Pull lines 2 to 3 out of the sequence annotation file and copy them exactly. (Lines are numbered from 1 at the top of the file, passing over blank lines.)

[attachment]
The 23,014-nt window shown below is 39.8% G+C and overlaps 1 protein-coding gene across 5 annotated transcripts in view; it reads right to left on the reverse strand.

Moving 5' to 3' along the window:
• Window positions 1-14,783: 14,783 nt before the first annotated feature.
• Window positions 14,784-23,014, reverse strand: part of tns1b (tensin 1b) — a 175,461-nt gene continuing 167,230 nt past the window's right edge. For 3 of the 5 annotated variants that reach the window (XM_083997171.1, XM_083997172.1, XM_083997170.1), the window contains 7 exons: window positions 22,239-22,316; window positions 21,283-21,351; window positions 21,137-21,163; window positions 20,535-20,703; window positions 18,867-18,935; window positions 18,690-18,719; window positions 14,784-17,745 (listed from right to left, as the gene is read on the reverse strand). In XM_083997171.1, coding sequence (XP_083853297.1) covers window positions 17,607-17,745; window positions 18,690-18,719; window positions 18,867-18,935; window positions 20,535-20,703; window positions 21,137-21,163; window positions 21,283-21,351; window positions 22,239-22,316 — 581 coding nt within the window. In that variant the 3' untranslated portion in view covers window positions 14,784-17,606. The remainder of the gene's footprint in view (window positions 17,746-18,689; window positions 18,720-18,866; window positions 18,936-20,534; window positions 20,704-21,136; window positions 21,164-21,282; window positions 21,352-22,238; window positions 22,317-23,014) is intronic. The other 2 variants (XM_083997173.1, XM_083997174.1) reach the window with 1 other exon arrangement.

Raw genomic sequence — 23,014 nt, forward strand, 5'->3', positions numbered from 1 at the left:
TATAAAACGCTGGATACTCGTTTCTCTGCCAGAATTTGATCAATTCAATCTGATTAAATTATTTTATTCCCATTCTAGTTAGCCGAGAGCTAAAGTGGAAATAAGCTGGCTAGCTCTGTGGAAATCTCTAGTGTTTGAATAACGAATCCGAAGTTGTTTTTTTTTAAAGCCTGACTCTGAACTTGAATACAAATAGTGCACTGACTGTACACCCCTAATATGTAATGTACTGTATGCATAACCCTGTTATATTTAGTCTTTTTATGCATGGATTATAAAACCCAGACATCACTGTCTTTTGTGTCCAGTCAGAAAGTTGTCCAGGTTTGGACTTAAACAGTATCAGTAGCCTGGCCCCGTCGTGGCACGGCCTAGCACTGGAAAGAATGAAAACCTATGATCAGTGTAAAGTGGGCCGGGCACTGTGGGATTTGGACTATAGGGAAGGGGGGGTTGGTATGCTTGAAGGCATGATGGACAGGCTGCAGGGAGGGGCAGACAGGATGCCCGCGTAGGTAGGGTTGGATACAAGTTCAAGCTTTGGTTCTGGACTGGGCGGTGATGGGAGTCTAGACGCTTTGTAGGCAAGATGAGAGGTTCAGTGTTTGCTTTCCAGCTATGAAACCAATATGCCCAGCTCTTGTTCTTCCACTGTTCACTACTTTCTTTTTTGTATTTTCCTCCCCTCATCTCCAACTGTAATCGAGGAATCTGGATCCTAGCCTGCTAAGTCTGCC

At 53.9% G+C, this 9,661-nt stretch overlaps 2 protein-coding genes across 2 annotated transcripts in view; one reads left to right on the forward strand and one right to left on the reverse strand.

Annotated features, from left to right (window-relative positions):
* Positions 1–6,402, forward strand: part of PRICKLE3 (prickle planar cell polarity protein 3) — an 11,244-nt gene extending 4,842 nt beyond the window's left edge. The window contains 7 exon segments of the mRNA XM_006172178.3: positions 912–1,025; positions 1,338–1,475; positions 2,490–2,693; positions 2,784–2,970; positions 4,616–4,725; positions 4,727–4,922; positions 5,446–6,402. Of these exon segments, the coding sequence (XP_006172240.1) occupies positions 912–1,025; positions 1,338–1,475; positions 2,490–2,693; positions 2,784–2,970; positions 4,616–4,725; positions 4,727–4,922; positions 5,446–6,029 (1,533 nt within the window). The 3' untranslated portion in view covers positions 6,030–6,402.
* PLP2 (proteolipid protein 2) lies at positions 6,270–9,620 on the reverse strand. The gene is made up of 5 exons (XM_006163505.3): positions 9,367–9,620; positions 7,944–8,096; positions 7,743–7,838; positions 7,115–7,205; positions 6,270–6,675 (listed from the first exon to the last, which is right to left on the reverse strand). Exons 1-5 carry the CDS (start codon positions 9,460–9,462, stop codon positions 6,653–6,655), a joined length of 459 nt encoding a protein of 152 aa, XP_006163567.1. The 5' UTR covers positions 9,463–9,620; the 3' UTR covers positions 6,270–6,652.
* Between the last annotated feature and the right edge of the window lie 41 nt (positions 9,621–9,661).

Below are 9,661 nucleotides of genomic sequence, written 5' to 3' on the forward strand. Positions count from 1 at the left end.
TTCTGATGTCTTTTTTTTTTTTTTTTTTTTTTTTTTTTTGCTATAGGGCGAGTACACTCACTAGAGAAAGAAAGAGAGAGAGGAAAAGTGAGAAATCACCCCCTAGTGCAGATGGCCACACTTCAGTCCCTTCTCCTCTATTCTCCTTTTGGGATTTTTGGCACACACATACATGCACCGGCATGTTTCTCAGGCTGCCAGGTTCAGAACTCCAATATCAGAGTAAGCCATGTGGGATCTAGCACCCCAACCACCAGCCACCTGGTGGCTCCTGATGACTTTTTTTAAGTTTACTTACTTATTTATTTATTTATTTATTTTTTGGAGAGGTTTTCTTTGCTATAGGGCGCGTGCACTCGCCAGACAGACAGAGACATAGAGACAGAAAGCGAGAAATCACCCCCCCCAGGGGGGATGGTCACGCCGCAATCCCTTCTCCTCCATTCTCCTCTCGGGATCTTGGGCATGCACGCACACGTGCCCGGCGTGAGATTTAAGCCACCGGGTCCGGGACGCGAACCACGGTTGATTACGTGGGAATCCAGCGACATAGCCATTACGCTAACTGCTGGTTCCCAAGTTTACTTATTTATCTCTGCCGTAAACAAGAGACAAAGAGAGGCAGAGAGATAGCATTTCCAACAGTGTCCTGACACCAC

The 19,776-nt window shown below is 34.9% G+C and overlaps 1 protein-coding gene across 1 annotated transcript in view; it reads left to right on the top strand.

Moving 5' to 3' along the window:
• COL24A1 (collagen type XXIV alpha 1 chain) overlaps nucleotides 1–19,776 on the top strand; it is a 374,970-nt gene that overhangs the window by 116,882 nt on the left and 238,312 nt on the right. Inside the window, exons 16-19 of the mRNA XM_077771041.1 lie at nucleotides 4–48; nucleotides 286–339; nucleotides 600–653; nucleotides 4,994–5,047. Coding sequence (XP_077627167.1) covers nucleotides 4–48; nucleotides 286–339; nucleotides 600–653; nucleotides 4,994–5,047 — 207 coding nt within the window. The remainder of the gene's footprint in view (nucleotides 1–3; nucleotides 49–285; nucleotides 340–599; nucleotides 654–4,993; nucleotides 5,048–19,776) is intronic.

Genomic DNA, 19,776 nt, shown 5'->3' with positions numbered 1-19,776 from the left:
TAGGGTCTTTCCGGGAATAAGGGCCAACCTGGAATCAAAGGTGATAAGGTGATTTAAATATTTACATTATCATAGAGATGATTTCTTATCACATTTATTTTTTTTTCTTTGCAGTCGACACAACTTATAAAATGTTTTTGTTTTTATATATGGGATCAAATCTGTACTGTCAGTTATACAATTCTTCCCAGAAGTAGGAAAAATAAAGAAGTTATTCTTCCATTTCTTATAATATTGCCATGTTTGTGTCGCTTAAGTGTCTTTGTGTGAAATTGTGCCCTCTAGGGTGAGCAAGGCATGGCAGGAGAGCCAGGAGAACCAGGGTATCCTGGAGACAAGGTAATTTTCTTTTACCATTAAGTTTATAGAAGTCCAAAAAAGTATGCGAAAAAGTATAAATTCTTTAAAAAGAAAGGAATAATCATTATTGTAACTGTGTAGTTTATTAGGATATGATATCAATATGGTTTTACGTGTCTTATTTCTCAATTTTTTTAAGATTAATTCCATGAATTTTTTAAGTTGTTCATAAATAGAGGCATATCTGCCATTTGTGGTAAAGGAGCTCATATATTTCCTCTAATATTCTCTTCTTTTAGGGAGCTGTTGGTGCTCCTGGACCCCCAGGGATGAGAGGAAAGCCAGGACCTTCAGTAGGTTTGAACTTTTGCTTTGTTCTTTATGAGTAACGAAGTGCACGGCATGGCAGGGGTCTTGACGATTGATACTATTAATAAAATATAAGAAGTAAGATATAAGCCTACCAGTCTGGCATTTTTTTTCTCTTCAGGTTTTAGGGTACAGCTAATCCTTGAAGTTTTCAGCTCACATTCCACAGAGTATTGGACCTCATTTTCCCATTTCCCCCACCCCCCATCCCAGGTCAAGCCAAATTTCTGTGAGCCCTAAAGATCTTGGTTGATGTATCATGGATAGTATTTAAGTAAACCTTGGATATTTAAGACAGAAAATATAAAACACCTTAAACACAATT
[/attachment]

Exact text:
Moving 5' to 3' along the window:
• Window positions 1-14,783: 14,783 nt before the first annotated feature.